After I spent some time digging into and researching family history, I considered it a gift when I come across an ancestor with a unique name. After trying to find a “John Ryan” and a “John Hayes” among seemingly hundreds with the same name, I was happy to come across a “Sylvanus”. However, while unique to me, it was not uncommon in the mid 1800’s…and, as a family name, there were several within the extended White family.
Sylvanus Crosby White, also called “Veen” or referenced as “S.C.”, for some reason, left Shabbona Grove, IL where he lived with his mother and siblings, and came to Sheldon, Iowa in the early 1880’s. By the 1880 census, he did have an aunt (Samantha White Peck) who had moved to Sheldon (Franklin Township) with her family. By April 1884, Sylvanus was in Sheldon and married my gg-grandmother Margaret Donohue in the local catholic church, St. Patrick’s, in Sheldon, Iowa. It was through my research into Sylvanus’ background (who my grandmother only knew as “Grandpa” and did not know his name), that I found the link to the Mayflower.
I was floored. There was never any mention by any maternal relative about my grandmother being a direct descendant of a Mayflower passenger. As many stories do, it just stopped being mentioned and soon no living descendant knew. It has been my quest since, to prove the connection via the documented path through the Mayflower Society. The first 4 generations are clearly documented by the Mayflower society. The 5th generation (Hosea White) was not documented, and the remaining generations, 6th through 11th (me) are documented. So, as soon as I can verify in an established record that Hosea White was a son of Caleb White, I will be able to officially verify the Mayflower link. Until then, I wanted to learn as much as I could about the path back to William White and Susannah Fuller White, the Mayflower passengers, along with sons Resolved (my direct ancestor) and Peregrine, who was born on the Mayflower.
Sylvanus was born in Whitestown, Boone County, Indiana in 1857 to Lemuel White and Nancy Morrow White. Lemuel and Nancy had met and married in Preble County, Ohio and had the first four of seven children while living in Jackson, Ohio. In 1851, Lemuel and Nancy moved to Indiana (Boone County) where their remaining three children were born. Unfortunately, two of the seven children died before the age of 3. The family was prosperous in Indiana, donating land to established and grow the town... and, there is some dispute over the naming of their small town of “Whitestown” as being named after Lemuel or after a Railroad President. I, of course, choose to believe it was named after Lemuel. His son Ovando’s obituary notes that it was named after Lemuel, so if the direct family thought it so, then I choose to believe it so as well.
Lemuel and Nancy were very involved in the Latter Day Saints in the 1850’s and 1860’s and had interacted with several notable figures in Mormon history in the Illinois/Indiana areas. It appeared that just this generation was involved in the Latter Day Saints, so I am not sure if this was a small or great area of difference for the family. In the Mormon Church archives, the Saints Herald (Volume 2) noted that the Indiana and Illinois churches were laboring to "spread the truth" and "planting the seeds" of the Mormon church.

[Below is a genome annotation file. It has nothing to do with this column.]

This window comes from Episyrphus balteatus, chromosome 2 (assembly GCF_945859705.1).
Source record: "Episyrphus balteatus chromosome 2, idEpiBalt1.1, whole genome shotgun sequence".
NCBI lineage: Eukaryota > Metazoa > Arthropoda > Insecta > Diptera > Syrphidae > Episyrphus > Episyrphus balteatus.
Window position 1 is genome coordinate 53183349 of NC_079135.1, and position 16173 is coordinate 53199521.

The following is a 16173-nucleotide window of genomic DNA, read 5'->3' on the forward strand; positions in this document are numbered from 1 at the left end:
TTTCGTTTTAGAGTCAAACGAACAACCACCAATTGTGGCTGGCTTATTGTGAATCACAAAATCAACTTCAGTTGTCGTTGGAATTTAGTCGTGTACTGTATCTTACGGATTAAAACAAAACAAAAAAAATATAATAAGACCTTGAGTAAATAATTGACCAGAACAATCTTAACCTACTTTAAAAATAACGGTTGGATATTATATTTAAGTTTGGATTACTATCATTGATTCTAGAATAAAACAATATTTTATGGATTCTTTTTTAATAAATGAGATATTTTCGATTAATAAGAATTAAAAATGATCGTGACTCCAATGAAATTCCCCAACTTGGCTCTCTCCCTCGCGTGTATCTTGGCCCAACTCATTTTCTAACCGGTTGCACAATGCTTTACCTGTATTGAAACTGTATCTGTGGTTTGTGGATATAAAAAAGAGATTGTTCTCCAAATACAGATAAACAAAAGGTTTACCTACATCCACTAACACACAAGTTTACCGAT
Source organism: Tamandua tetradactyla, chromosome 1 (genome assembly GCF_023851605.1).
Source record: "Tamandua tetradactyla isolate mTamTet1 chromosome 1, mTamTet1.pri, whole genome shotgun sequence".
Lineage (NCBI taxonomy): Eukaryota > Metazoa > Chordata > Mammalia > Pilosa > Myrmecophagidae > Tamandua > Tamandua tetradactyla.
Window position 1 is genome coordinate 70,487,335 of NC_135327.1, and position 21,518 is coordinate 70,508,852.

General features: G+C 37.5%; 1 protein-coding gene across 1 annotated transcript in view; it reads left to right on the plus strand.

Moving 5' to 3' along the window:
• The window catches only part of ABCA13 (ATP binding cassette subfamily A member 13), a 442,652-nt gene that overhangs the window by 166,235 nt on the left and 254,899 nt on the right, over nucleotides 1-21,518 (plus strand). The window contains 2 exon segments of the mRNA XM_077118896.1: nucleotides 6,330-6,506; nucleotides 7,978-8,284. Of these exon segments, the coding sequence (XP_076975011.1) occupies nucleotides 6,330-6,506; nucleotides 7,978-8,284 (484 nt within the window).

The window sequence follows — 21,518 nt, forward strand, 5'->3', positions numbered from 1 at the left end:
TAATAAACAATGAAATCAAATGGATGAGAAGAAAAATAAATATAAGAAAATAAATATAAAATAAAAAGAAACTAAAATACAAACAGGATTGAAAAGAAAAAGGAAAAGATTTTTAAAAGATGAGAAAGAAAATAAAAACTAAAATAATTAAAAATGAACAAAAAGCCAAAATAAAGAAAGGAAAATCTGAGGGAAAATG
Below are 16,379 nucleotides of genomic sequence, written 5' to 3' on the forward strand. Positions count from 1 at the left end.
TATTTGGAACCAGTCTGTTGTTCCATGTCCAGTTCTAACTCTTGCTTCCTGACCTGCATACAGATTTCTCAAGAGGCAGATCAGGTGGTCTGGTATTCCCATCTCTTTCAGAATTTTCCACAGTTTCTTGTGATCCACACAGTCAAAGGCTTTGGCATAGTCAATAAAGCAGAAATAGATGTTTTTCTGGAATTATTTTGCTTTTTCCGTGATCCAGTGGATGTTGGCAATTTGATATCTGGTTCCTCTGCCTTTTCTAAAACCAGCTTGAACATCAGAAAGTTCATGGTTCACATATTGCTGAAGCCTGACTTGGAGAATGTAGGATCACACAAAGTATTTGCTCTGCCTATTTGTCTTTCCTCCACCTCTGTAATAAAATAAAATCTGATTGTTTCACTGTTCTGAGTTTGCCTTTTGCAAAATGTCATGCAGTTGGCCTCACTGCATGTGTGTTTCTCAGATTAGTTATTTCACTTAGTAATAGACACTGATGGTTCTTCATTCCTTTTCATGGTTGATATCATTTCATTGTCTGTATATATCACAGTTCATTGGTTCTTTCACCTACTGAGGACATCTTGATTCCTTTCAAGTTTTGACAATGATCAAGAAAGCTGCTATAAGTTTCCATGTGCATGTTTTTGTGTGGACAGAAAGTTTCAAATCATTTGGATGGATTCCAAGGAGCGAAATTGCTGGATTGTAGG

|Sylvanus Crosby White, date unknown|
With Sylvanus’ move to Sheldon, O’Brien County, Iowa, he remained connected to the Catholic Church as his wife, Margaret, and her family were strong Irish Catholics. They were married at St. Patrick’s just a few years after it was built in 1880. Sylvanus and Margaret’s 5 children were baptized, raised, and some married in the same Catholic Church: Helena Agnes, Francis Parnell, Florence Rose, Leo, and Marie Margaret.
Sylvanus’ two older sisters (Philena and Melissa) both married but died young before having children (one dying in childbirth along with the baby). His older brother Ovando remained in Shabbona Grove, IL where his parents moved in 1865. Sylvanus’ younger sister, Miranda Clarissa “Clara”, moved out to Southern California after her parents died; she never married or had children and worked as an artist until her death in 1945.
Sylvanus, who at one time worked as a railroad section boss, was killed by a train as he was walking along the Omaha railroad yards track on a very cold day. His obituary reports that he “…was walking through the yards, and as the night was very cold he had his head and ears well protected from the severity of the weather, consequently he did not hear the approach of a box car until it was upon him. As a result both feet were so terribly crushed that immediate removal to the Grain hospital was deemed necessary. This was at once done, but the shock proved too great for the system to endure, and the end came on Thursday morning.” An awful way to go, he died on January 17, 1918 at the age of 60.